IRISH / AMERICAN FIVE-STRONG COLLECTIVE THE GLOAMING IS, ACCORDING TO REAL WORLD FOUNDER PETER GABRIEL, “A WONDERFUL MIX OF SOULFUL AND PASSIONATE TALENTS WHO’VE CREATED THEIR OWN GENRE”.
Award-winning fiddle master Martin Hayes, guitarist Dennis Cahill, sean-nós singer Iarla Ó Lionáird (of Afro Celt Sound System fame), hardanger innovator Caoimhin Ó Raghallaigh and pianist Thomas Bartlett (aka Doveman) blend ancient traditions with modernity and experimentation, pairing yearning melodies with a progressive style. The group’s eponymous debut album has just been released to great acclaim by Real World. In this interview Caoimhin Ó Raghallaigh introduces readers to The Gloaming…
WHAT DOES BEING PART OF THE GLOAMING OFFER THAT MAKING MUSIC OUTSIDE OF THE COLLECTIVE DOESN’T?
I get to travel the world with great friends, playing in amazingly beautiful places to phenomenal audiences. The life of Reilly! The friendships are most important to me, and I cherish getting to spend time in the company of these particular men. I feel like I have so much to learn from them, as musicians and as human beings. There’s a lot of compassion and wisdom there, a lot to digest and process. And to sit every night on stage and witness the focus, the power and the beauty that each brings to their performance is humbling.
YOU’VE EACH WORKED SUCCESSFULLY INDIVIDUALLY, BUT HOW DID YOU PERSONALLY COME TO BE INVOLVED WITH THE BEGINNINGS OF THE GLOAMING, BACK IN 2011?
I’ve known both Iarla and Martin for quite some time, and both of them have been hugely supportive and encouraging of me and my music throughout the time I’ve known them. I’d been making music with Iarla now and again – bits and pieces for various projects. I’d performed with him in various capacities, always rewarding, from sharing a stage with him and various random collaborations to playing as part of his band. I was, of course, a massive fan of his music. The few times I’d had the privilege to share a stage with Martin had been an immense experience, stepping into that place of his where anything is possible. I forget which of them had a chat with me about forming a group together – the idea was Martin & Dennis, Iarla, myself and one other. I remember a few long chats with Iarla about who that person might be, what they might play, what world of sound we wanted to create. Then Martin suggested Thomas, having just played a little with him in New York. We all got very excited about the idea of making music with him. It took a while for him to decide to come on board, but finally he did and we had our band – albeit a band who hadn’t met yet, a band in search of a name, a soul, a sound. A band in search of some music, too.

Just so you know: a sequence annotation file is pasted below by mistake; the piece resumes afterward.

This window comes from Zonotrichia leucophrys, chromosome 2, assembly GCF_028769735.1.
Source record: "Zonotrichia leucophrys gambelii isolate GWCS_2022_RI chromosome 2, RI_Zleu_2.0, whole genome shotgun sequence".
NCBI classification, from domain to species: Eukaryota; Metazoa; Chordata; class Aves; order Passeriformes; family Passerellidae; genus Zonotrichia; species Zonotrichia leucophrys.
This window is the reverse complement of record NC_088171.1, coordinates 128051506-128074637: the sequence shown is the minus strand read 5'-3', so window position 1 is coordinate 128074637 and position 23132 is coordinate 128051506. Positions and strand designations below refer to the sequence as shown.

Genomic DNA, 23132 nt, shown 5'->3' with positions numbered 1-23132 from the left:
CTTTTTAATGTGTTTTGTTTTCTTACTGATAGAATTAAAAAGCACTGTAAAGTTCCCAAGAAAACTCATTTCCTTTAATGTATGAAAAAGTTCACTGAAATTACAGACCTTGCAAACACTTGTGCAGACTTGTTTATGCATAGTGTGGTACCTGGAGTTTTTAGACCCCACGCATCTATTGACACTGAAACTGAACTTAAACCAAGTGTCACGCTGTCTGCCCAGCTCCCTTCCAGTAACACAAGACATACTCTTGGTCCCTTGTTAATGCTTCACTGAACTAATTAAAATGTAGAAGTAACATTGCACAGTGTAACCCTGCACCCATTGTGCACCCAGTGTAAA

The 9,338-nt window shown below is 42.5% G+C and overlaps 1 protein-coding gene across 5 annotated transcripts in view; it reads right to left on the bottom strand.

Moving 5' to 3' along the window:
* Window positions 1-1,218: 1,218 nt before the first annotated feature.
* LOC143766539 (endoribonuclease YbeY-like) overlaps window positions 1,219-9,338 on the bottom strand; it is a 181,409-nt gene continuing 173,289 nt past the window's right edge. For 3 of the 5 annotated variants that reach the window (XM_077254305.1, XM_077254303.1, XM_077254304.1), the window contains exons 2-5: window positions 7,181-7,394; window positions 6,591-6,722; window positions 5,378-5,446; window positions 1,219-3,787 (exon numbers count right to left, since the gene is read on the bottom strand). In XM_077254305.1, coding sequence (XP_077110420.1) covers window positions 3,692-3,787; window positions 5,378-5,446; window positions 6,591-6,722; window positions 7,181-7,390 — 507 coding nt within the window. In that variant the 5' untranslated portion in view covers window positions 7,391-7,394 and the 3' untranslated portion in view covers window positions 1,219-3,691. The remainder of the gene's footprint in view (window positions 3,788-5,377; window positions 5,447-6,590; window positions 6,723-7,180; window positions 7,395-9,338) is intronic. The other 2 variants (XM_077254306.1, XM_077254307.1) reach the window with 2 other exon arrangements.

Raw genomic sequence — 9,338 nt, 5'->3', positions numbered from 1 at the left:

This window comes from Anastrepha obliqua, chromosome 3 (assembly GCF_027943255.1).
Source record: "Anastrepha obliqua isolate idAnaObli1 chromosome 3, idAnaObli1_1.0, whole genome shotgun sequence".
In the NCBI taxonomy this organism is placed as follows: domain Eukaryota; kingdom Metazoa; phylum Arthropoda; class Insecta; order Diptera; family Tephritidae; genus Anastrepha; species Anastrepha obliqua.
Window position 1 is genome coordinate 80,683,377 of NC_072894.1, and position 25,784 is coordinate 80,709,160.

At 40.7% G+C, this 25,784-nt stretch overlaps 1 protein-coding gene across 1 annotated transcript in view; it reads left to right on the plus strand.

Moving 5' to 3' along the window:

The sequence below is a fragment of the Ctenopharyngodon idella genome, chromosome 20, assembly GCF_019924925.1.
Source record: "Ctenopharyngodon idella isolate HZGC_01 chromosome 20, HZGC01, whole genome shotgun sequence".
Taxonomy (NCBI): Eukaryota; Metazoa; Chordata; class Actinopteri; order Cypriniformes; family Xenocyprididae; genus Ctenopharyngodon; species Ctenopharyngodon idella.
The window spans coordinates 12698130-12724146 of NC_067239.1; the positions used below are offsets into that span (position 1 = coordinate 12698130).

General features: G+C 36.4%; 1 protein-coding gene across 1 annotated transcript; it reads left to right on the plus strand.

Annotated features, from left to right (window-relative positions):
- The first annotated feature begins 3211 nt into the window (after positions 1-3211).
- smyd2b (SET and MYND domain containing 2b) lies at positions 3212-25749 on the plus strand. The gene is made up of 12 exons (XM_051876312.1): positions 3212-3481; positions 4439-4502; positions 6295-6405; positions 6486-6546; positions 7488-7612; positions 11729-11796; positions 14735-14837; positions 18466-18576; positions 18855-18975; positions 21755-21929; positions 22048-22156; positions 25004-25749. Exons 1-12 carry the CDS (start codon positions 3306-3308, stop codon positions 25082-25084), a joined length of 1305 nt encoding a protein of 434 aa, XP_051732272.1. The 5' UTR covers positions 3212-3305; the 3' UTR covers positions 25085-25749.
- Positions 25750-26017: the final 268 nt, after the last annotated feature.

WHAT WERE YOUR FEELINGS THE EARLY EXPLORATIONS, AND HOW DID THE COLLECTIVE PROGRESS FROM THERE?
The early explorations were fairly rushed: a gig had been booked at the National Concert Hall in Dublin, it had sold out, and we were under pressure to get enough material together and in good enough shape to successfully pull off that gig. That was the main focus, rather than an open-ended exploration of all the possibilities available to us. As a result, we were focused and productive during the few days we were preparing for that concert. From there came all of our material, our sound, our approach…
HAS IT BEEN A PARTICULARLY LONG PROCESS TO ARRIVE AT THE FINISHED RECORD?
The time spent on the record itself was relatively small, and the process was long only in terms of time elapsed between stages. The recording was done over a few days in Grouse Lodge in Co. Westmeath, all pretty much recorded ‘as live’, with the whole band playing simultaneously rather than each recording parts separately. Our recording/mixing engineer, Patrick Dillett, was superb, and Thomas did a truly great job of producing the music. The mixing process wasn’t arduous at all, at least from my perspective, but I know Iarla put in a lot of time and work listening to mixes in detail, fine-tuning each track until he was satisfied. The cover sleeve design for the album was always going to be important – and we were thrilled when Robert & Shana Parke Harrison gave us permission to use their exceptional image.
FOR YOU, WHAT’S THE KEY MOMENT OF THE ALBUM?
THE GIRL WHO BROKE MY HEART. We hadn’t really played it before and, to me, the recording is so exciting because I feel this energy off it: the new, the unpredictable, the unknown… Those elements which are at the very heart of nearly all the traditional music I love, the knowing when you listen that absolutely anything could happen at that moment, that the musician is standing on a broad plain stretching out to the horizon, where no right way exists, no wrong way, all is beautiful and possible. A unique unrepeatable path through the land of possibility…